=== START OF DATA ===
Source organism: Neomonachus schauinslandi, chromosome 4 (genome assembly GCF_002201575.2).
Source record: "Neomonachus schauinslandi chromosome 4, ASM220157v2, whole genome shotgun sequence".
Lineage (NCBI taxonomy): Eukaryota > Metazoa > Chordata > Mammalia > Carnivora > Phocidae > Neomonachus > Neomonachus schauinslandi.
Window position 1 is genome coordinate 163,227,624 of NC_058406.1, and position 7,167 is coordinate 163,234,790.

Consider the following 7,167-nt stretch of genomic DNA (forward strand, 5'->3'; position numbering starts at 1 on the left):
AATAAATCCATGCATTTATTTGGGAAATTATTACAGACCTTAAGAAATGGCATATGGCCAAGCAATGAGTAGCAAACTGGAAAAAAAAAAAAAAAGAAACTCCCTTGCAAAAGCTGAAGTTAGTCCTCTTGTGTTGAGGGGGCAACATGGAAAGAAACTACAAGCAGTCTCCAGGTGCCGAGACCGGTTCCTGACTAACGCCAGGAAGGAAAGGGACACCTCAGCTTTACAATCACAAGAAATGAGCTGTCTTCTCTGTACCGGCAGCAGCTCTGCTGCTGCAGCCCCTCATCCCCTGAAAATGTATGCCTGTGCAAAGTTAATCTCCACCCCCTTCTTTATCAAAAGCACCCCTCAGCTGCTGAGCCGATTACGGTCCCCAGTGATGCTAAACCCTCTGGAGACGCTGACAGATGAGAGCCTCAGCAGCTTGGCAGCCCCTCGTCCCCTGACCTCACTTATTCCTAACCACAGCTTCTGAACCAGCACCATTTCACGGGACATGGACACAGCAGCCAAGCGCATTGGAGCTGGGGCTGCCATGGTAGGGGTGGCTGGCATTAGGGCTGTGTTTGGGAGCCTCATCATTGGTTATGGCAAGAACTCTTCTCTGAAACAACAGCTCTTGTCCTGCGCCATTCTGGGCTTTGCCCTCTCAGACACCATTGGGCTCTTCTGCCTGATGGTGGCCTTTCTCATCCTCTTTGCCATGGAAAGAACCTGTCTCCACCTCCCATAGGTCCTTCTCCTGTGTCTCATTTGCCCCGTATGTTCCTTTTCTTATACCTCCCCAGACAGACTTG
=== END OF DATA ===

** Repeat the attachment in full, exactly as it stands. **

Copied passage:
Source organism: Neomonachus schauinslandi, chromosome 4 (genome assembly GCF_002201575.2).
Source record: "Neomonachus schauinslandi chromosome 4, ASM220157v2, whole genome shotgun sequence".
Lineage (NCBI taxonomy): Eukaryota > Metazoa > Chordata > Mammalia > Carnivora > Phocidae > Neomonachus > Neomonachus schauinslandi.
Window position 1 is genome coordinate 163,227,624 of NC_058406.1, and position 7,167 is coordinate 163,234,790.

Consider the following 7,167-nt stretch of genomic DNA (forward strand, 5'->3'; position numbering starts at 1 on the left):
AATAAATCCATGCATTTATTTGGGAAATTATTACAGACCTTAAGAAATGGCATATGGCCAAGCAATGAGTAGCAAACTGGAAAAAAAAAAAAAAAGAAACTCCCTTGCAAAAGCTGAAGTTAGTCCTCTTGTGTTGAGGGGGCAACATGGAAAGAAACTACAAGCAGTCTCCAGGTGCCGAGACCGGTTCCTGACTAACGCCAGGAAGGAAAGGGACACCTCAGCTTTACAATCACAAGAAATGAGCTGTCTTCTCTGTACCGGCAGCAGCTCTGCTGCTGCAGCCCCTCATCCCCTGAAAATGTATGCCTGTGCAAAGTTAATCTCCACCCCCTTCTTTATCAAAAGCACCCCTCAGCTGCTGAGCCGATTACGGTCCCCAGTGATGCTAAACCCTCTGGAGACGCTGACAGATGAGAGCCTCAGCAGCTTGGCAGCCCCTCGTCCCCTGACCTCACTTATTCCTAACCACAGCTTCTGAACCAGCACCATTTCACGGGACATGGACACAGCAGCCAAGCGCATTGGAGCTGGGGCTGCCATGGTAGGGGTGGCTGGCATTAGGGCTGTGTTTGGGAGCCTCATCATTGGTTATGGCAAGAACTCTTCTCTGAAACAACAGCTCTTGTCCTGCGCCATTCTGGGCTTTGCCCTCTCAGACACCATTGGGCTCTTCTGCCTGATGGTGGCCTTTCTCATCCTCTTTGCCATGGAAAGAACCTGTCTCCACCTCCCATAGGTCCTTCTCCTGTGTCTCATTTGCCCCGTATGTTCCTTTTCTTATACCTCCCCAGACAGACTTG